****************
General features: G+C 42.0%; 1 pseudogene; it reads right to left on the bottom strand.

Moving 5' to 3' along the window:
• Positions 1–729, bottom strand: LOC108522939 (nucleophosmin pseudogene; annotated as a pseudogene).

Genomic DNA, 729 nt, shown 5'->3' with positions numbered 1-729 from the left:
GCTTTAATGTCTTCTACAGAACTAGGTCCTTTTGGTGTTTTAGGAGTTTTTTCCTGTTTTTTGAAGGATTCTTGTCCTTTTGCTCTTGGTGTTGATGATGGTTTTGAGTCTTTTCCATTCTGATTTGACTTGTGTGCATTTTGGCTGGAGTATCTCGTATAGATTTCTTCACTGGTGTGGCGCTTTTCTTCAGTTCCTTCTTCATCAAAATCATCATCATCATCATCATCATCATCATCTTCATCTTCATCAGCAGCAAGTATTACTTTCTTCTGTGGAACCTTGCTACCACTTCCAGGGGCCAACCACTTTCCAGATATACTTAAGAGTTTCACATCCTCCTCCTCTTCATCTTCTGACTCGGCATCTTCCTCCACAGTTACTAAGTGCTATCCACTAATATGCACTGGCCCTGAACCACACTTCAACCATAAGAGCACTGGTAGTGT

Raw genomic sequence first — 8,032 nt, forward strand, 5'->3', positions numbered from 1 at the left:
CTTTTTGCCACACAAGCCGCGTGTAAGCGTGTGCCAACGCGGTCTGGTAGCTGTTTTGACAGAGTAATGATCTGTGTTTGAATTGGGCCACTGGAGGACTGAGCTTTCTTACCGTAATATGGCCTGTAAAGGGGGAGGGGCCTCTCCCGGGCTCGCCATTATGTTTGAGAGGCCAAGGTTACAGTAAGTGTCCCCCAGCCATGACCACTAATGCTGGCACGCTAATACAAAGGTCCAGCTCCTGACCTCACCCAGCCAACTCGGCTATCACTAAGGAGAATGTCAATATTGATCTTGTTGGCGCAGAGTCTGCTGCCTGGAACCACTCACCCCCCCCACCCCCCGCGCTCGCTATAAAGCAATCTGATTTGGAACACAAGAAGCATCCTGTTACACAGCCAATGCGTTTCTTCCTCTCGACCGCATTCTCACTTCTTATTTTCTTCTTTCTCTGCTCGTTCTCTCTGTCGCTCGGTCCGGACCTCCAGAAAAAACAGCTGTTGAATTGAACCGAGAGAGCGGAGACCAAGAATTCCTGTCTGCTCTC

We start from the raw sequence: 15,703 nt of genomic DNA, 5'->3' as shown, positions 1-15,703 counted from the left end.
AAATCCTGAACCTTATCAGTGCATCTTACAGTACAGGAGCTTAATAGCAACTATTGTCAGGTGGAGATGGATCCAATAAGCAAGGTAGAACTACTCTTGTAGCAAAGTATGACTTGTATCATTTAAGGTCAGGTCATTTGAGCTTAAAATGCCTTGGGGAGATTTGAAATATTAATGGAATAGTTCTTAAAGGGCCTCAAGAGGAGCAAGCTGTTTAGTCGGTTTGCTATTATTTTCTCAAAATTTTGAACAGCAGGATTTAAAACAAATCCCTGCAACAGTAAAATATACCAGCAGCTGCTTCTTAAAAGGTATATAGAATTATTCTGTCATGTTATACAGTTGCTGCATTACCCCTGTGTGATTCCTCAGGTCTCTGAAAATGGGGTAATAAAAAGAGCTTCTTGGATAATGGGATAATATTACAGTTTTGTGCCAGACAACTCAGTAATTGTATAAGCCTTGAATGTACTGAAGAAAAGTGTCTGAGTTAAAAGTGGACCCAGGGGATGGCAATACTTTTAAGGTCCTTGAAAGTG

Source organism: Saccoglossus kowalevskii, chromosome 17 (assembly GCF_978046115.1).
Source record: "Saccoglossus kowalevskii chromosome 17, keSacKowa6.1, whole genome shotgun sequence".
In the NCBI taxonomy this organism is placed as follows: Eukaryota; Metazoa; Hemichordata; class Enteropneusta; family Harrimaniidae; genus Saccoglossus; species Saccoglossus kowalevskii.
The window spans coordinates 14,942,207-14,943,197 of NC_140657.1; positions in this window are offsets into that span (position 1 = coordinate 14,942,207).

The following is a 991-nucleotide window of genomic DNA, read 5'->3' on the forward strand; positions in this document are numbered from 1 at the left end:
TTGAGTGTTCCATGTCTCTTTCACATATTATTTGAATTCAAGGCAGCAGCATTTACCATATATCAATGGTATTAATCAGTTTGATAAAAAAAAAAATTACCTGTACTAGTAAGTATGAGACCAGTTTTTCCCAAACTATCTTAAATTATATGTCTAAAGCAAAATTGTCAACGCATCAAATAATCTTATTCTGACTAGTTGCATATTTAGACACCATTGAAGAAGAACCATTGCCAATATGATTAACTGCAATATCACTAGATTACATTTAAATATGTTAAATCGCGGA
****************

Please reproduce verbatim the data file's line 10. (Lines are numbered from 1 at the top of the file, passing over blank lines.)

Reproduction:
Source organism: Saccoglossus kowalevskii, chromosome 17 (assembly GCF_978046115.1).